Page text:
While the STC process is technically uniform, the scope can vary widely from one project to another. Changing a seat cushion or changing an engine type can both be STCs. The execution of a project can take many forms, and is dependent on a huge number of factors, including the DAR, the project scope, the resources available, and the end user.
In my current role, I work largely on my own. The process typically begins with me submitting an application to open the project with Transport Canada. I prepare the documents and drawings, and witness and document any required testing. Then I compile it all and submit it to Transport Canada. Through all this, I will rely
heavily on the end user to provide their insight and expertise — and their facilities. After all, it’s their aircraft, and they are the ones who will ultimately be installing, using, and maintaining the STC kit — so it has to make sense to them. Whenever possible, I will have documents and drawings reviewed by the maintenance team to make sure that theory and reality align.
Becoming a delegate
How does someone become a delegate? In Canada, it begins with an educational requirement. You must have an engineering degree, or have, in the opinion of Transport Canada, equivalent experience. In other words, if someone has many years of applicable experience, they can be eligible to be a delegate, even if they do not have an engineering degree.
A prospective delegate must also successfully complete the Aircraft Certification Specialty Course. This is a two-week intensive course that covers the ins and outs of aircraft certification: type certification, STCs, Change Product Rule and so on. And yes, there are exams!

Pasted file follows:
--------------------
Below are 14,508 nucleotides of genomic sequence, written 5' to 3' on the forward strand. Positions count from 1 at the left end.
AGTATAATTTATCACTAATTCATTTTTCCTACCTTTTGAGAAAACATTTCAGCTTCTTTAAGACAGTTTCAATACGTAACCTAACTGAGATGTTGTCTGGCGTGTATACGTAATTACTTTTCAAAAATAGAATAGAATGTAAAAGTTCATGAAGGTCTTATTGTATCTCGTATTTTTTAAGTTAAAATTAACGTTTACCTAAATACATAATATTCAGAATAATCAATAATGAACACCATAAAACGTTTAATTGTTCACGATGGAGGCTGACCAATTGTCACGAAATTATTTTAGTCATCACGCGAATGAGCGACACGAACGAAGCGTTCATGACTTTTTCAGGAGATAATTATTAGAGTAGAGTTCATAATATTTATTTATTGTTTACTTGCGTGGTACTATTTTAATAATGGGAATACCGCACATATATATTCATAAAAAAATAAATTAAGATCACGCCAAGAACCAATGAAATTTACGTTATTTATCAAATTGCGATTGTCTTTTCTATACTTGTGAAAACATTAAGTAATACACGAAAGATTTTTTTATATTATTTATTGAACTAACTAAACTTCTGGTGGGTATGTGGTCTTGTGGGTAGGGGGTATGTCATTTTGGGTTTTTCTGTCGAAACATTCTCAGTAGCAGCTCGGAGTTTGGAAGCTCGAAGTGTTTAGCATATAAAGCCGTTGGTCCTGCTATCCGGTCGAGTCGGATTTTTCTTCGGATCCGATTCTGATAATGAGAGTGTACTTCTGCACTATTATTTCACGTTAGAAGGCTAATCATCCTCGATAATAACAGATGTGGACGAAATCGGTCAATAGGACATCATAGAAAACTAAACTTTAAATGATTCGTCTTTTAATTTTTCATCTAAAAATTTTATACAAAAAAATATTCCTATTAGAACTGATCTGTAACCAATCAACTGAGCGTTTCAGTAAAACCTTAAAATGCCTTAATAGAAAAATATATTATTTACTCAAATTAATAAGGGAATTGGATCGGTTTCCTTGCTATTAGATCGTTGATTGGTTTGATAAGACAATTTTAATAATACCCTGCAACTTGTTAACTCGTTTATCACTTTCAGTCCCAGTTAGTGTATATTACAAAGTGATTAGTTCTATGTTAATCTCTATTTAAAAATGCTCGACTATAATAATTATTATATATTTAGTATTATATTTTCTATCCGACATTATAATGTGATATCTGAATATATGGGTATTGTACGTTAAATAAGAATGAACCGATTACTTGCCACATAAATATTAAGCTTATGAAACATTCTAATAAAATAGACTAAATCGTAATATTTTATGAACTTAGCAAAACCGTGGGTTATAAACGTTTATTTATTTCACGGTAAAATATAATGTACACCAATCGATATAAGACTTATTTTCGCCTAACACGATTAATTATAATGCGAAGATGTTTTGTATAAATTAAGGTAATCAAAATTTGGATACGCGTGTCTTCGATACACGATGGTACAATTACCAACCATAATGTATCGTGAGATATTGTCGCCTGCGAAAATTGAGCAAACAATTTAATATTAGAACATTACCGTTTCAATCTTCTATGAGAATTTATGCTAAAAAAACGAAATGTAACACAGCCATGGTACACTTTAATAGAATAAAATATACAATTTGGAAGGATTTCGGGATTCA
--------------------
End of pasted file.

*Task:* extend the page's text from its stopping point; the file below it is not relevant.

Next is a one-year working relationship with Transport Canada. The process for becoming a delegate is not uniform, with the one-year timeline more of a guideline than a rule. In my case, it took less than 12 months. Prior to beginning my process, I had the good fortune of working for a talented delegate for many years. He taught me how it “should be done.” I was given the opportunity to fly at 170 knots indicated airspeed in AStars pointed at the ground during flight tests; I snapped bolts while piling steel plates onto structures during structural tests; and I wrote numerous
supporting reports for many kinds of STCs for many different aircraft types. My mentor is a (sometimes maddeningly) meticulous guy. Everything we did was thorough and correct. So, by the time I was presenting my own work to Transport Canada, it was evident that I already had a pretty firm grasp on the process. As a result, my delegation was granted before a full year.
During the period while I was building my relationship with Transport Canada, my friends would ask if I had to accomplish certain specified milestones or achieve specific “levels.” The short answer is: not really. In fact, it’s about building trust. It’s almost counter-intuitive that in an industry with such strict regulations, granting delegation to someone is, to a large degree, based on a “warm, fuzzy feeling.”